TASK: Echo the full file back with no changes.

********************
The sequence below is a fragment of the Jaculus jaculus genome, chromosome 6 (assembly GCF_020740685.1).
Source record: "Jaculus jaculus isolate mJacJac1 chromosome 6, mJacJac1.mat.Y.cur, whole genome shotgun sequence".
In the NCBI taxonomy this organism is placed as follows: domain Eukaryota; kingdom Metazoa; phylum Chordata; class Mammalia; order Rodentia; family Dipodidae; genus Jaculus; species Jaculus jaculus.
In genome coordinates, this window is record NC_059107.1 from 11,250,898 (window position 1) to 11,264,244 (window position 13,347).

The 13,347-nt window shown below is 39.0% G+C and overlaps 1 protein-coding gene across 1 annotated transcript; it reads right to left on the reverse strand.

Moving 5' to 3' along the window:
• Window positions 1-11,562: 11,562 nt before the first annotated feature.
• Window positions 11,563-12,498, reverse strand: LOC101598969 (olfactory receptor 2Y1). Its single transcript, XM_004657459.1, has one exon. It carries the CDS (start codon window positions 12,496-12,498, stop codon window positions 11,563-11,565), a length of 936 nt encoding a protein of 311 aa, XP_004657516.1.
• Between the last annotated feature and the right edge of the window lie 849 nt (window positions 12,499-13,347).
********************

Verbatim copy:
The sequence below is a fragment of the Jaculus jaculus genome, chromosome 6 (assembly GCF_020740685.1).
Source record: "Jaculus jaculus isolate mJacJac1 chromosome 6, mJacJac1.mat.Y.cur, whole genome shotgun sequence".
In the NCBI taxonomy this organism is placed as follows: domain Eukaryota; kingdom Metazoa; phylum Chordata; class Mammalia; order Rodentia; family Dipodidae; genus Jaculus; species Jaculus jaculus.
In genome coordinates, this window is record NC_059107.1 from 11,250,898 (window position 1) to 11,264,244 (window position 13,347).

The 13,347-nt window shown below is 39.0% G+C and overlaps 1 protein-coding gene across 1 annotated transcript; it reads right to left on the reverse strand.

Moving 5' to 3' along the window:
• Window positions 1-11,562: 11,562 nt before the first annotated feature.
• Window positions 11,563-12,498, reverse strand: LOC101598969 (olfactory receptor 2Y1). Its single transcript, XM_004657459.1, has one exon. It carries the CDS (start codon window positions 12,496-12,498, stop codon window positions 11,563-11,565), a length of 936 nt encoding a protein of 311 aa, XP_004657516.1.
• Between the last annotated feature and the right edge of the window lie 849 nt (window positions 12,499-13,347).